Happy Sunday − and welcome to the best of The Conversation. Here are a few of our recently published stories:

I’ve had several male friends over the years who have voluntarily given up alcohol while their wives were pregnant. I always considered it an admirable and loving gesture of solidarity during a prolonged period when women are told by doctors that any drinking could potentially harm the fetus in their womb. And though I’m currently childless, I’ve pondered doing the same if my partner were to become pregnant.

But while the act is certainly well-intended, it looks like I and other men could do more for our partners – and our future progeny – by cutting back on our wine or beer consumption before conception rather than only after pregnancy begins. That’s according to new research by Michael Golding, a professor of physiology at Texas A&M University.

“When it comes to diagnosing babies born with birth defects associated with alcohol consumption, such as fetal alcohol syndrome, historically only the mother’s drinking habits are taken into consideration.” Golding wrote in a reader fave last week. “Research clearly shows that sperm carry a vast amount of epigenetic information – meaning heritable shifts in the way genes are expressed that don’t result from changes in the DNA sequence – that strongly influences fetal development and child health.”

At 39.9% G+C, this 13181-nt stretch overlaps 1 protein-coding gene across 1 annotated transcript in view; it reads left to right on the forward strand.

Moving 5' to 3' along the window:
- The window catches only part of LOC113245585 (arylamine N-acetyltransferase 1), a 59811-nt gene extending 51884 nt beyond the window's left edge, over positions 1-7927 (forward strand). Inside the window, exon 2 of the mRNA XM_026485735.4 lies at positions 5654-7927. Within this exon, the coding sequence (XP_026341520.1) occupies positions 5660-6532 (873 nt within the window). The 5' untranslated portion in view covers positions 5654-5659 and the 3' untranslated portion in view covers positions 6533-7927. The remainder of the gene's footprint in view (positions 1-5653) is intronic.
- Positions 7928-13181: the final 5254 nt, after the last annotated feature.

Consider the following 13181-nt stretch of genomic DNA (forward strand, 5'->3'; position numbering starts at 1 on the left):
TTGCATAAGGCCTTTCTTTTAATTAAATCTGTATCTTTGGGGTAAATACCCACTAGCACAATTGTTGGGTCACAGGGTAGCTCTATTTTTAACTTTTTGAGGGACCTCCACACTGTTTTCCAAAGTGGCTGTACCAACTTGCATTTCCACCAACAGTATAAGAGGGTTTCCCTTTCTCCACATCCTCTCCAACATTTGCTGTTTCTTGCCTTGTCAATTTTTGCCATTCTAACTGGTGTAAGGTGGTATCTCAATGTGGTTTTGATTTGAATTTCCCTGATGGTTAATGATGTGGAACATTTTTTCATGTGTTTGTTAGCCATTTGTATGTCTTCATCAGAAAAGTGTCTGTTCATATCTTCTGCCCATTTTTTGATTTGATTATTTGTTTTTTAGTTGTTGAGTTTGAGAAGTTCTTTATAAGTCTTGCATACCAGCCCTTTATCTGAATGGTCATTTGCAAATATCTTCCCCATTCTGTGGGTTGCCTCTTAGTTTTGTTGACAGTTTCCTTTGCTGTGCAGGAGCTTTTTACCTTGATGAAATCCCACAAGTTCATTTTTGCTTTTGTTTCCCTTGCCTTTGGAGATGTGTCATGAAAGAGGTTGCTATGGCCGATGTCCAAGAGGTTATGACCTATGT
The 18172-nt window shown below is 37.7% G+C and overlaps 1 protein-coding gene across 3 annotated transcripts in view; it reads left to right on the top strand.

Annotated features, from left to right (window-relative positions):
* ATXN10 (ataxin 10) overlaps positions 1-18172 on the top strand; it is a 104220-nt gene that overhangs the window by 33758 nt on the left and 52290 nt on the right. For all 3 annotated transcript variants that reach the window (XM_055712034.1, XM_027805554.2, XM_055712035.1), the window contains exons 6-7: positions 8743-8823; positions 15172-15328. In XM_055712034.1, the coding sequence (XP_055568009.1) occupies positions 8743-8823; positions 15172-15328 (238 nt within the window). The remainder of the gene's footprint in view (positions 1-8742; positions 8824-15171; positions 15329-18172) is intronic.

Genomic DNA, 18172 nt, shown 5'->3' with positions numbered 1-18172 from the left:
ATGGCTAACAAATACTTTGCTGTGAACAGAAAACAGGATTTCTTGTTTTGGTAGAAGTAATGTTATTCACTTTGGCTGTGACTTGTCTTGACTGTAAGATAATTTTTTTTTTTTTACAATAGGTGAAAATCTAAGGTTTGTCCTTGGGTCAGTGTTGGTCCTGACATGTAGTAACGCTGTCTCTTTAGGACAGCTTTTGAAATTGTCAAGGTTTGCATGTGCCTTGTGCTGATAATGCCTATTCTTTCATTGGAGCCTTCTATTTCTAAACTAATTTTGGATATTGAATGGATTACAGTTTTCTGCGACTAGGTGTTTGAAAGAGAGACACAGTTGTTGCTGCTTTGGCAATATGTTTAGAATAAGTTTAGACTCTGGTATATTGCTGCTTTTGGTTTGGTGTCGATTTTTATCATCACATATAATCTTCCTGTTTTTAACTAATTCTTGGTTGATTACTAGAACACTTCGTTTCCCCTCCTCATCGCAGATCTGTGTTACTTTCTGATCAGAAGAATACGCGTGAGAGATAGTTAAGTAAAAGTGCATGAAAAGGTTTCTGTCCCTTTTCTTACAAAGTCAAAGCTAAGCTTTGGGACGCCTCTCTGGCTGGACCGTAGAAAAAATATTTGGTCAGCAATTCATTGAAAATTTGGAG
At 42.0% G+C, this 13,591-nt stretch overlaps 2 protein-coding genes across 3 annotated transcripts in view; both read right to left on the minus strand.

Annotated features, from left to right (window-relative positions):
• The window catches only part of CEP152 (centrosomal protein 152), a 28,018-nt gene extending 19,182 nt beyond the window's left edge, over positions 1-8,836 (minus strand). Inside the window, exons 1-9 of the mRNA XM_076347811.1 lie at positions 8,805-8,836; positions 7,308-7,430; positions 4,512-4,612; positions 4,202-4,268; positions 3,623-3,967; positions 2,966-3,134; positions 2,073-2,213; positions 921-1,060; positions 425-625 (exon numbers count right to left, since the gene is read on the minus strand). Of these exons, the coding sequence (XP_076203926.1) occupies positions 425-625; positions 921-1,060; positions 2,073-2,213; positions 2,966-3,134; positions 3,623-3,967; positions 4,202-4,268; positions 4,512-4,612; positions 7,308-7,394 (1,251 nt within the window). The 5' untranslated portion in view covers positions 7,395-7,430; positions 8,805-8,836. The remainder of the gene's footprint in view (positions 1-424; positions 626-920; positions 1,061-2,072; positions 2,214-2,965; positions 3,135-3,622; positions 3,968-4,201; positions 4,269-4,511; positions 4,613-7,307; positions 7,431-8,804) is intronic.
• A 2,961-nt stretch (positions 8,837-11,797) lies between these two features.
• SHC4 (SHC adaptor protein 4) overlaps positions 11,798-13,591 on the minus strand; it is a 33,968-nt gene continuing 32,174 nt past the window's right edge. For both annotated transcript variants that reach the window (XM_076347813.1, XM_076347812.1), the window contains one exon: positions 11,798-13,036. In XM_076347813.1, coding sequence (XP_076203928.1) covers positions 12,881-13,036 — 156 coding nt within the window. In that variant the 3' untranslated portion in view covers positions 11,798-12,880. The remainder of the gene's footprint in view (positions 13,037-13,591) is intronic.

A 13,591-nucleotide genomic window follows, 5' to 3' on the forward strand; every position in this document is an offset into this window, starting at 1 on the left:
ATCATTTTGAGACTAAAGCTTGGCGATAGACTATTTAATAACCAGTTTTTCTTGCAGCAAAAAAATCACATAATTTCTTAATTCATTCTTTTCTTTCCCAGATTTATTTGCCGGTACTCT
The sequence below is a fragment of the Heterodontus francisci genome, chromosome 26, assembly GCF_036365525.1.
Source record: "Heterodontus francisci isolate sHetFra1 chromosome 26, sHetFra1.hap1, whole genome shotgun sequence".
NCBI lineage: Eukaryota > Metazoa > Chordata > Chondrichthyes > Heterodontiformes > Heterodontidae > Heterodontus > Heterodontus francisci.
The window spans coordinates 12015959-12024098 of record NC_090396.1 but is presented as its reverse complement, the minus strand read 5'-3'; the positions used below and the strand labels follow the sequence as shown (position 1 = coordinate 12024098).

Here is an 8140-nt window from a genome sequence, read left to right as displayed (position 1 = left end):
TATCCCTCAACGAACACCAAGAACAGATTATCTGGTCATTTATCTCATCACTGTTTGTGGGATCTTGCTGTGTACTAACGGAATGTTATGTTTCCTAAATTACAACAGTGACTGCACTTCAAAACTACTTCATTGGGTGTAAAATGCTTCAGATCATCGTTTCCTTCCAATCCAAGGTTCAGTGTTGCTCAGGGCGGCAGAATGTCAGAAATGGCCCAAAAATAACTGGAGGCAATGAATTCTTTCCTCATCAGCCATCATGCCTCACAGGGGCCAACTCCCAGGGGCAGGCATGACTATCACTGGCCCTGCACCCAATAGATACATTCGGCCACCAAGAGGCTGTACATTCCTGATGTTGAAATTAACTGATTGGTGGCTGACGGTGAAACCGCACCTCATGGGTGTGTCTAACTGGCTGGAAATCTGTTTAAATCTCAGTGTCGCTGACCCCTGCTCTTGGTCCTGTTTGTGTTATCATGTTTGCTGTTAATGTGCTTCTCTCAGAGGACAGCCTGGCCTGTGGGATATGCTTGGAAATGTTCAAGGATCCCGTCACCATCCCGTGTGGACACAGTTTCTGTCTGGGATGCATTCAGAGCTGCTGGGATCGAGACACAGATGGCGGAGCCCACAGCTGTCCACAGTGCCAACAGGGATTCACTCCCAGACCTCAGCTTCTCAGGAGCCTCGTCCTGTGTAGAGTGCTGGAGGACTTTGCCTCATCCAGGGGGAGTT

Bryan Keogh

Managing Editor

Readers' picks

Little to no attention has been given to the father’s potential contribution to fetal alcohol syndrome disorders. Katleho Seisa/E+ via Getty Images

New research points to dad’s drinking as a significant factor in fetal alcohol

Michael Golding, Texas A&M University

Public health messaging has focused on the drinking habits of the mother during pregnancy. But a growing body of research shows that what dad is drinking before pregnancy matters too.

Editors' picks

The music room of the Ospedaletto is known for its remarkable acoustics. Marica S. Tacconi

Music painted on the wall of a Venetian orphanage will be heard again nearly 250 years later

Marica S. Tacconi, Penn State

On the wall of an orphanage in Venice, a musicologist encountered a fresco featuring an aria written for an opera. She’s since embarked on a project to bring this forgotten music back.

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